The city unveiled the first draft of its fiscal year 2012 budget during a Thursday public hearing.
Two residents attended the hearing, along with Mayor David Leister and City Council members Penny Thacker and Paul Feldman.
The city is expected to have the first reading of its budget for the fiscal year, which begins in October, during its July 11 meeting. The second reading and final approval could come as early as the Aug. 1 meeting.
The proposed balanced budget calls for $440,000 in expenditures and $440,000 in revenues. That’s up slightly from the current fiscal year’s budget of $438,000.
The city is expecting to generate $100,000 for its Special Purpose Local Option Sales Tax III account. The city also has $300,000 in SPLOST reserves and $100,000 in general fund reserves.
The proposed budget is based on the city’s millage rate remaining at 4.5 mills for Cherokee County residents of the city, with 1.546 mills for the city property tax and 2.956 for the county fire district tax.
A homeowner with a house valued at $200,000 with the standard $5,000 exemption would pay $337 in city property taxes.
Leister added the city will transfer $5,000 from the police department’s budget to its maintenance account.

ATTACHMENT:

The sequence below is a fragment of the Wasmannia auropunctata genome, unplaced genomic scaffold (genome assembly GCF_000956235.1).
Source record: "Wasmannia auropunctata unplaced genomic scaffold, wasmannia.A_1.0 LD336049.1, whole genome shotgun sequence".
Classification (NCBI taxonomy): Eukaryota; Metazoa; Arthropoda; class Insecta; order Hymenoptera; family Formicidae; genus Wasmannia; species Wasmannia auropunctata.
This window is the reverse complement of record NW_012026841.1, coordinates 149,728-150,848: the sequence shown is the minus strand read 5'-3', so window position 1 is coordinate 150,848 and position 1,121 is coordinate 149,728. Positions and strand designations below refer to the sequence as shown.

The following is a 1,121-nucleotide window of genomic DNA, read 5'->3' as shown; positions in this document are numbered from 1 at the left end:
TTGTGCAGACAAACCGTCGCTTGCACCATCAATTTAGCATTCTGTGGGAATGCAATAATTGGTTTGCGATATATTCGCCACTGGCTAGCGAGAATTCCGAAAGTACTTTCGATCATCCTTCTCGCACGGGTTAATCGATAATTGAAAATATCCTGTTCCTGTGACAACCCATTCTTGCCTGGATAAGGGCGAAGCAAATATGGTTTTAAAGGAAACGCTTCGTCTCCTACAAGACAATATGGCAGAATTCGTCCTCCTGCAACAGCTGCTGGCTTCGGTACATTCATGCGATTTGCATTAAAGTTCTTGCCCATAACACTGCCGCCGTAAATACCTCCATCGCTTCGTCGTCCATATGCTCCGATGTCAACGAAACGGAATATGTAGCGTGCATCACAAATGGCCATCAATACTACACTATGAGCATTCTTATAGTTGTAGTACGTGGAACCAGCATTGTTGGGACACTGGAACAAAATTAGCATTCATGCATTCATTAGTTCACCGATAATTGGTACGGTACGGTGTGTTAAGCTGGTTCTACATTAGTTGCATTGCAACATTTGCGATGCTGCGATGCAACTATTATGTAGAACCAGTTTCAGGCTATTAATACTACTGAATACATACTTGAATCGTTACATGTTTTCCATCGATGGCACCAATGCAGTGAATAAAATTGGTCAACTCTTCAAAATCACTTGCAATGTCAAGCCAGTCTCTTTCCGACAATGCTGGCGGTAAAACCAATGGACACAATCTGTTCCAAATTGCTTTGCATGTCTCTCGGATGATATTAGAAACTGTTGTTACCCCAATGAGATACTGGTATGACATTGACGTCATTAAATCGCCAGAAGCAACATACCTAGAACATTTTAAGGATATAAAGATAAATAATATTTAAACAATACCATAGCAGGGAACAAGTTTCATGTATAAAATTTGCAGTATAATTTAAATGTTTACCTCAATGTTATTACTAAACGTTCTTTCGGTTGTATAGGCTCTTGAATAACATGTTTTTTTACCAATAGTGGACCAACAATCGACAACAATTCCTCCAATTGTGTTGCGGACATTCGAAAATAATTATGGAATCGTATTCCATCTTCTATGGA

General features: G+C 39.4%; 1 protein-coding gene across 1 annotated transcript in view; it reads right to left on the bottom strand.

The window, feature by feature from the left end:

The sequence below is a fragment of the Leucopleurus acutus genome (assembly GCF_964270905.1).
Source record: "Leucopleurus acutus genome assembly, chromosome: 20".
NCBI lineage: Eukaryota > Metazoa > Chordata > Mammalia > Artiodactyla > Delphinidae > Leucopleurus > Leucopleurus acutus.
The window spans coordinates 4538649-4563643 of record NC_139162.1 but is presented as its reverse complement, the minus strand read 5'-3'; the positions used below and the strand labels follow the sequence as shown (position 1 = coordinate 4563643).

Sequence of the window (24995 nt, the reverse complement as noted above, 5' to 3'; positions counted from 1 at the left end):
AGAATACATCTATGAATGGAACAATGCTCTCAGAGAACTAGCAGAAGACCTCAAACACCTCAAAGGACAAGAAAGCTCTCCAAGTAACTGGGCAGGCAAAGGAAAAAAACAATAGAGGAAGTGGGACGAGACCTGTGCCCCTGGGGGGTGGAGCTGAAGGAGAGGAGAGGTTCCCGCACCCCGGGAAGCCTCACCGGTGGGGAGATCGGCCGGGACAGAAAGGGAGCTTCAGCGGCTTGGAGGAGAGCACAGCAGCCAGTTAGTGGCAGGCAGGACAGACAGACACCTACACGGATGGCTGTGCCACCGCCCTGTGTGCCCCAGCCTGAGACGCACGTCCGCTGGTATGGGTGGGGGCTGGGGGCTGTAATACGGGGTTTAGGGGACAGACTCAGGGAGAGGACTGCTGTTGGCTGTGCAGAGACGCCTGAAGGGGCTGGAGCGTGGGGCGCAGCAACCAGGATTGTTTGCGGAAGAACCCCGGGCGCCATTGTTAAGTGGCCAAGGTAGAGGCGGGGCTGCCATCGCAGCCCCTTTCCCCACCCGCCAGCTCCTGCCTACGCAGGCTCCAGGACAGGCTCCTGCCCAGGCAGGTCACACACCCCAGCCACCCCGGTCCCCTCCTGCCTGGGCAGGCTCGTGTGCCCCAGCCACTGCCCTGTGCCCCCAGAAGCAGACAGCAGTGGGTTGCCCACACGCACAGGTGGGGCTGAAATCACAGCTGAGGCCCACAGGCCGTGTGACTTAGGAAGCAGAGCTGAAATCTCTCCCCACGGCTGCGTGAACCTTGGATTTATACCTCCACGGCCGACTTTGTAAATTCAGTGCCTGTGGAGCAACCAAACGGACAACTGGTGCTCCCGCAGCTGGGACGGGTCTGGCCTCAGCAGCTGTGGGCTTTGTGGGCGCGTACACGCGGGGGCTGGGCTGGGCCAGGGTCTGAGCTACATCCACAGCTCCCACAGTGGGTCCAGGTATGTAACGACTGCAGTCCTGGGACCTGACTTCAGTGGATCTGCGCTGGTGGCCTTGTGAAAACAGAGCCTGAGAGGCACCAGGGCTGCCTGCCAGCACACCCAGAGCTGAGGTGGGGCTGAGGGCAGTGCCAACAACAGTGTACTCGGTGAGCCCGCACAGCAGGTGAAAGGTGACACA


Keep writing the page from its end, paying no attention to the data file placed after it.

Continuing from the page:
“We feel comfortable we could use some of that funding,” he said.
The $5,000 would have been used to hire another part-time police officer, Leister said.
Leister also said no millage rate increase is expected for city residents.
In the SPLOST budget, the city plans to set aside $60,000 toward capital outlay improvements and grant matching. Those funds could also be used towards making improvements in city parks and recreation offerings.
Nelson, which has a population of 1,314, has four full-time and two part-time employees. No layoffs or furloughs are included in the budget at this time, said City Clerk Brandy Edwards.
During the public hearing, Mike Haviland, a resident who sits on the Planning and Zoning Commission, recommended that the council begin thinking about long-term capital improvement plans.
He noted a 10-year vision on what improvements they would like to see something the commission work on.
Feldman said he was satisfied with the budget that was presented, adding the numbers looked good.
“I think people like that we are in the black,” he said.